Bridges and other well-designed forms of municipal infrastructure can be as artistic and lovely as the most high-priced piece of public art.

Love Locks

The view from the Pont des Arts toward the Ile de la Cite

The Pont des Arts is a wood-slatted pedestrian bridge across the Seine with a short chain-link fence and hand rail on each side.  It runs from the Louvre on the right bank to the Institute de France on the left bank and offers a splendid view of the tip of the Ile de la Cite.  It is a peaceful pleasure to stroll across this simple bridge, without having to hear traffic rushing past as is the case with other bridges across the river.

As Richard and I walked across the Pont des Arts today, I realized that there were thousands of locks attached to the chain-link fencing.  When I examined them more closely, I saw that they were locks of all shapes and sizes and colors — padlocks, bicycle chain locks, bar locks, and combination locks — and on each lock a couple had written their names.  Apparently the tradition is that the couple puts their names on a lock, affixes the lock to the fence, and then throws the key into the water, so that their names and the memories of their trip remain part of Paris forever.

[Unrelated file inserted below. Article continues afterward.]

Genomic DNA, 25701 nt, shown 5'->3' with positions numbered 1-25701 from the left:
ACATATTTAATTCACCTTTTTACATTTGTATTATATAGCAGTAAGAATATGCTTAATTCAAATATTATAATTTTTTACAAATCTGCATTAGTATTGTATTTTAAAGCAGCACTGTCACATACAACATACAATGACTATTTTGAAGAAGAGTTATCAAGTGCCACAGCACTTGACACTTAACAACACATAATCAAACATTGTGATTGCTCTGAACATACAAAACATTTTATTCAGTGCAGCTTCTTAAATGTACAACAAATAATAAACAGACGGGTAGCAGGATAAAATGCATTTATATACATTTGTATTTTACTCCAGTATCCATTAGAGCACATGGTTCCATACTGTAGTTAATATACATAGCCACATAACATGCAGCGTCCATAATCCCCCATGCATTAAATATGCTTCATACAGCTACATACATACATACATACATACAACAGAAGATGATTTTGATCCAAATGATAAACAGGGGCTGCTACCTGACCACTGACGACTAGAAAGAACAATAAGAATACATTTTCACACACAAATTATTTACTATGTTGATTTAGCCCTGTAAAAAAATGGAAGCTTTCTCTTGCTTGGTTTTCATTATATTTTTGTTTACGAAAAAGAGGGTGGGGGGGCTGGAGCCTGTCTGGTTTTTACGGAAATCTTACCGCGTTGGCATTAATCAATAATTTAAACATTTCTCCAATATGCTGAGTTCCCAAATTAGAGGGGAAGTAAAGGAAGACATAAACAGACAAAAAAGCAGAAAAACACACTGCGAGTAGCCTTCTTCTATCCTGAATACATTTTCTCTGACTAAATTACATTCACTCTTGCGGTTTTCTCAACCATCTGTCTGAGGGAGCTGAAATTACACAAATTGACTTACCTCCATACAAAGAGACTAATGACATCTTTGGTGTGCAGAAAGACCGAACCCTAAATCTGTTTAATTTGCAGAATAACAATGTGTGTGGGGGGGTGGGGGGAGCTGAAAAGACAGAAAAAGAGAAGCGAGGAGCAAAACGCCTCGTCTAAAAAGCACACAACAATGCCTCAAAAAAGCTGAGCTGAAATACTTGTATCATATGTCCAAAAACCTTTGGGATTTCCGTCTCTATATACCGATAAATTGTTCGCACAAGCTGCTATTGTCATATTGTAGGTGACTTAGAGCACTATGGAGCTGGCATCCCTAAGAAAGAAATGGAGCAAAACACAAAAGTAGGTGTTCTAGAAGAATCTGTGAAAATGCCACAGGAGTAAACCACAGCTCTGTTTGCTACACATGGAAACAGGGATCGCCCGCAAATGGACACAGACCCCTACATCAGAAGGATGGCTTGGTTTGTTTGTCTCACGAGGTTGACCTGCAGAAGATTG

It’s a cool tradition — and probably a smart one for the Paris tourist industry, too, because I imagine many couples return to Paris several years later to see whether their lock is still on the bridge.  Richard says there is a similar “love lock” bridge in Italy.

I don’t think this bridge existed when Kish and I visited Paris in in 1992.  In any case, we never got a chance to put a lock on the bridge.  Skipper, we will have to come and put our lock on the Pont des Arts someday soon!

At The Water’s Edge

Paris started as a city on an island in the middle of the Seine River, and the river has always been important part of the city and its charms.

Our view from the tip of the Ile St. Louis

Richard and I have taken several walks along the river banks.  You get a wonderful perspective on the city from the water’s edge.  In those areas where there are quays along the water, you find many people sitting, picknicking, and lounging, dangling their feet over the edge and enjoying a sunny spring day.  (Surprisingly to us Americans, where prospective tort liability has caused the landscape to be littered with fences, barricades, and warning signs, there are no railings at the water’s edge.)

Although there are some working boats on the river, the water traffic is mostly tourist boats that make several stops on the journey from the Ile St. Louis to the Eiffel Tower.

The quays also are a good way to get from point A to point B quickly and pleasantly.  Richard and I made very good time walking from the Ile de la Cite to the Musee d’Orsay along the waterfront.  If you walk along the quays, you avoid the traffic light at crossing streets and you don’t encounter nearly as many fellow walkers.  You also see things that other might miss — like the classic carved heads that line the underside of one of the older bridges crossing the Seine.